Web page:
By Steven Rothwell and Howard Mustoe
(Bloomberg) — British Airways Plc (BAIRY) Chief Executive Officer Willie Walsh, who won a court ruling yesterday to thwart a planned holiday-season strike, may have little time to force through the staff cuts he's seeking to help restore profit.
London High Court Judge Laura Cox invalidated a strike vote and prevented a 12-day walkout by the Unite union, representing 13,000 cabin crew. The dispute centered on Walsh's move to cut one attendant on each long-haul flight, and he was prepared to risk BA's first labor stoppage since 1997 rather than back down.
Walsh may not have the advantage for long if the union leadership pushes for another strike early in the new year. London-based British Airways, Europe's third-biggest airline, needs to reduce spending to survive a traffic slump that pushed it to a record 217 million-pound ($351 million) first-half loss.
"Willie has to get concessions now from the union, otherwise he's not going to get any," said Nick Cunningham, an analyst at Evolution Securities in London who recommends buying British Airways stock. "You'll only get the structural changes at the bottom of the cycle, so you have to be tough."
British Airways fell 0.4 percent to 191.4 pence in London trading as of 3:15 p.m., after trading up as much as 1.8 percent earlier in the day. The stock, which declined 2.4 percent yesterday, has added 6.4 percent this year for a value of 2.2 billion pounds.
Fresh VoteUnite had scheduled the strike to start on Dec. 22 after saying on Dec. 14 that 92 percent of flight attendants voting backed a walkout. Cox voided the ballot because it included people who had already agreed to leave the airline. Unite, which said it plans to stage a fresh vote, must poll cabin crews worldwide and give at least a week's notice of any strike, making a walkout before early next year unlikely.
British Airways and labor representatives, already in talks on resolving the dispute, hadn't yet scheduled a new round of discussions following the court judgment, said Pauline Doyle, a Unite spokeswoman. The union hasn't ruled out an appeal, though it favors a second ballot to a "protracted legal process," she said today.
"I think the talks now will be constructive," said Douglas McNeill, an analyst at Astaire Securities in London with a "buy" recommendation on British Airways. "Both sides have been to the brink and I don't think it's been an enjoyable experience for either."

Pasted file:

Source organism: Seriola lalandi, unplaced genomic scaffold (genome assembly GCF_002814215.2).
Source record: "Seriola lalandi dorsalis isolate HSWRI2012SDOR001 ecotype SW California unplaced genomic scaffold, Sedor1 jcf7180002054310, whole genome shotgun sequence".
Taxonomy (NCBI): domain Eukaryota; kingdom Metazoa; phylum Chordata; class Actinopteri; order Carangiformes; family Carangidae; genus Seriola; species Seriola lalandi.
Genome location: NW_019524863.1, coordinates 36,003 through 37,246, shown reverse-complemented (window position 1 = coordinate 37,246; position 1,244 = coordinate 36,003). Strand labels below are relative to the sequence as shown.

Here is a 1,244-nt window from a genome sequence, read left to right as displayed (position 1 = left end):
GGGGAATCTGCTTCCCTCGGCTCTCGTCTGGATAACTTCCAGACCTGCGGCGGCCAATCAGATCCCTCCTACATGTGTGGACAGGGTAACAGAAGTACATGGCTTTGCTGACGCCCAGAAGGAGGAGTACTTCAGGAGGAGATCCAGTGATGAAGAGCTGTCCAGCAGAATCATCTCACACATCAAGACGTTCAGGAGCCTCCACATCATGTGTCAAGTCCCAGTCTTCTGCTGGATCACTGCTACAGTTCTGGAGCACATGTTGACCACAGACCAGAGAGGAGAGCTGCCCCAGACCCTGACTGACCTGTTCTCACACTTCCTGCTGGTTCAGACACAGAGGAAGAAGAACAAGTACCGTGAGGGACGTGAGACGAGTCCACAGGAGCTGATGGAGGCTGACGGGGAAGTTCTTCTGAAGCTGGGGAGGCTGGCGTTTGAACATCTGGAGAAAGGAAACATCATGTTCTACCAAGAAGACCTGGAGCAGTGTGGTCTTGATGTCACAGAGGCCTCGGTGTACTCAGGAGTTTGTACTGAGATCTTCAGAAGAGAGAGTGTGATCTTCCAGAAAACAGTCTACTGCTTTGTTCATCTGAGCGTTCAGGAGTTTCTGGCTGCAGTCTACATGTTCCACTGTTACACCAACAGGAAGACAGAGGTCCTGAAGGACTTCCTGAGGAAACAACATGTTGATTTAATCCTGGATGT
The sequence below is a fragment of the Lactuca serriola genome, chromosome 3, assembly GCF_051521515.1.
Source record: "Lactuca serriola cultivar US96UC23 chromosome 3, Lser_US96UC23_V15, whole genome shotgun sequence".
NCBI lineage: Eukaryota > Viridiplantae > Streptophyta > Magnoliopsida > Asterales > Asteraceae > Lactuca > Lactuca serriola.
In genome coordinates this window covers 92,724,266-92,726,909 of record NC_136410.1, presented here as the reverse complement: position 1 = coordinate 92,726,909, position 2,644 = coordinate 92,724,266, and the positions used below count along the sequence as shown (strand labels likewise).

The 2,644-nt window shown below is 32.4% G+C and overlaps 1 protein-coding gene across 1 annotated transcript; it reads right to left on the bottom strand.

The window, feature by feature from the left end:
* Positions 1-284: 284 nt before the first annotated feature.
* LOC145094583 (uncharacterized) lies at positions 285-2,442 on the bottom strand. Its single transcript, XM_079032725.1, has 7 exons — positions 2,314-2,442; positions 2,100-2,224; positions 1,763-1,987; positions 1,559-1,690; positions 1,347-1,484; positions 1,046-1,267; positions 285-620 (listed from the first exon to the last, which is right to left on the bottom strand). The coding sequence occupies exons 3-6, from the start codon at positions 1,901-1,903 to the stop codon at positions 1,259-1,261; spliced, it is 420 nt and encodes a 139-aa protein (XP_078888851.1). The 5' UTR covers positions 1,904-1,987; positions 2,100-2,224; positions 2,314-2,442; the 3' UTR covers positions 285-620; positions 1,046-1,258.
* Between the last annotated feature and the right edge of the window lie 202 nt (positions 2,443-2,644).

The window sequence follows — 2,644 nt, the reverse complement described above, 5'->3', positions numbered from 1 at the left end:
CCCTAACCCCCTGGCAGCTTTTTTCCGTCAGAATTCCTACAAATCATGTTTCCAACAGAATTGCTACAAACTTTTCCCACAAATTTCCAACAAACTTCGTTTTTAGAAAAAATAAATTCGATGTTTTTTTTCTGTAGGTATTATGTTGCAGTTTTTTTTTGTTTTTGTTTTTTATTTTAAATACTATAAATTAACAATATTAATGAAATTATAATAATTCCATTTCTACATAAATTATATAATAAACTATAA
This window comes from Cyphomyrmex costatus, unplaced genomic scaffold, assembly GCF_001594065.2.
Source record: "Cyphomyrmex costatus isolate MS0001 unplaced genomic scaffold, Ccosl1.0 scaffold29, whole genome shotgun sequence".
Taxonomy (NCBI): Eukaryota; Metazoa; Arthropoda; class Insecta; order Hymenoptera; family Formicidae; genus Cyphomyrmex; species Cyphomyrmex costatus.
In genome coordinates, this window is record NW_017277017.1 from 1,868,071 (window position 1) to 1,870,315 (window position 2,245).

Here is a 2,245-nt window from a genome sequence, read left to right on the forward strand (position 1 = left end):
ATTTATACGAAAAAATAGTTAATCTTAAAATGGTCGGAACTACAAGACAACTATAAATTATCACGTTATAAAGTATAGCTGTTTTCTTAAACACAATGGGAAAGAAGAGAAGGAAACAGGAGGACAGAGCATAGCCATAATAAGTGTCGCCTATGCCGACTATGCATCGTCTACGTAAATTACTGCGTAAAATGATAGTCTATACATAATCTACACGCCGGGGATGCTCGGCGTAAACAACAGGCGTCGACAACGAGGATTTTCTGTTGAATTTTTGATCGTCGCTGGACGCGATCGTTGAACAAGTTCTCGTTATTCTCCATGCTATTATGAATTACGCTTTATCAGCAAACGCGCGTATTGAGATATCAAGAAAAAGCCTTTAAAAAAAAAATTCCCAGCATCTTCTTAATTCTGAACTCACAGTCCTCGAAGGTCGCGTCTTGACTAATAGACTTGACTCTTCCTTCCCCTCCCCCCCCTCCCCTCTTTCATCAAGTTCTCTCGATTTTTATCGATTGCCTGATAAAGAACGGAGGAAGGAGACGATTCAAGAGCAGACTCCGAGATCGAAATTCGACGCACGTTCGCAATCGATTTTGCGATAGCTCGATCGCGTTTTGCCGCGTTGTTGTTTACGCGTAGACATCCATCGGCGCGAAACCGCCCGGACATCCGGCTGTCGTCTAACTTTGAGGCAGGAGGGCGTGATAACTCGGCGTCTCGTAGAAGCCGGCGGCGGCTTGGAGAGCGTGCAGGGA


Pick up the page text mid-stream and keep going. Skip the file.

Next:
Airlines' losses next year will total $5.6 billion, 47 percent wider than an earlier forecast, as an increase in fuel prices compounds the effects of lower fares, the International Air Transport Association said on Dec. 15. Carriers globally are likely to lose $11 billion this year, the association estimated.
Iberia, American TiesBritish Airways plans to merge with Spain's Iberia Lineas Aereas de Espana SA and is seeking closer cooperation on North Atlantic routes with AMR Corp.'s American Airlines to bolster an earnings recovery.
Walsh, seeking to cut as much as 140 million pounds in flight-attendant costs, imposed reduced staffing levels last month. After securing the equivalent of 1,700 job cuts through voluntary departures and part-time working that were negotiated without Unite's involvement, the airline scaled back the number of flight attendants on Boeing Co. 747 jumbo jets to 14 from 15.
Civil Aviation Authority figures comparing spending on flight attendants at 10 U.K. airlines showed British Airways crews to be the priciest in 2008, costing twice as much in average pay as counterparts at London-based long-haul competitor Virgin Atlantic Airways Ltd.
'Competitive Environment'"Whilst the cost savings they are trying to achieve don't sound like a big number compared to its revenues, it's more about how managers are trying to transform how the business is run in the more competitive environment that is not going to go away," said Jonathan Wober, an analyst at Societe Generale with a "hold" recommendation on British Airways.
Unite will probably carry out a second strike ballot "as quickly as possible," Derek Simpson, the union's joint general secretary, told reporters outside court following the ruling. The only way for the airline to avoid a walkout would be to reach a compromise with employees, he said.
"They shouldn't rejoice in this," Simpson said. "They should understand that they've still got a massive problem."
To contact the reporters on this story: Steven Rothwell in London at firstname.lastname@example.org; Howard Mustoe in London at email@example.com.
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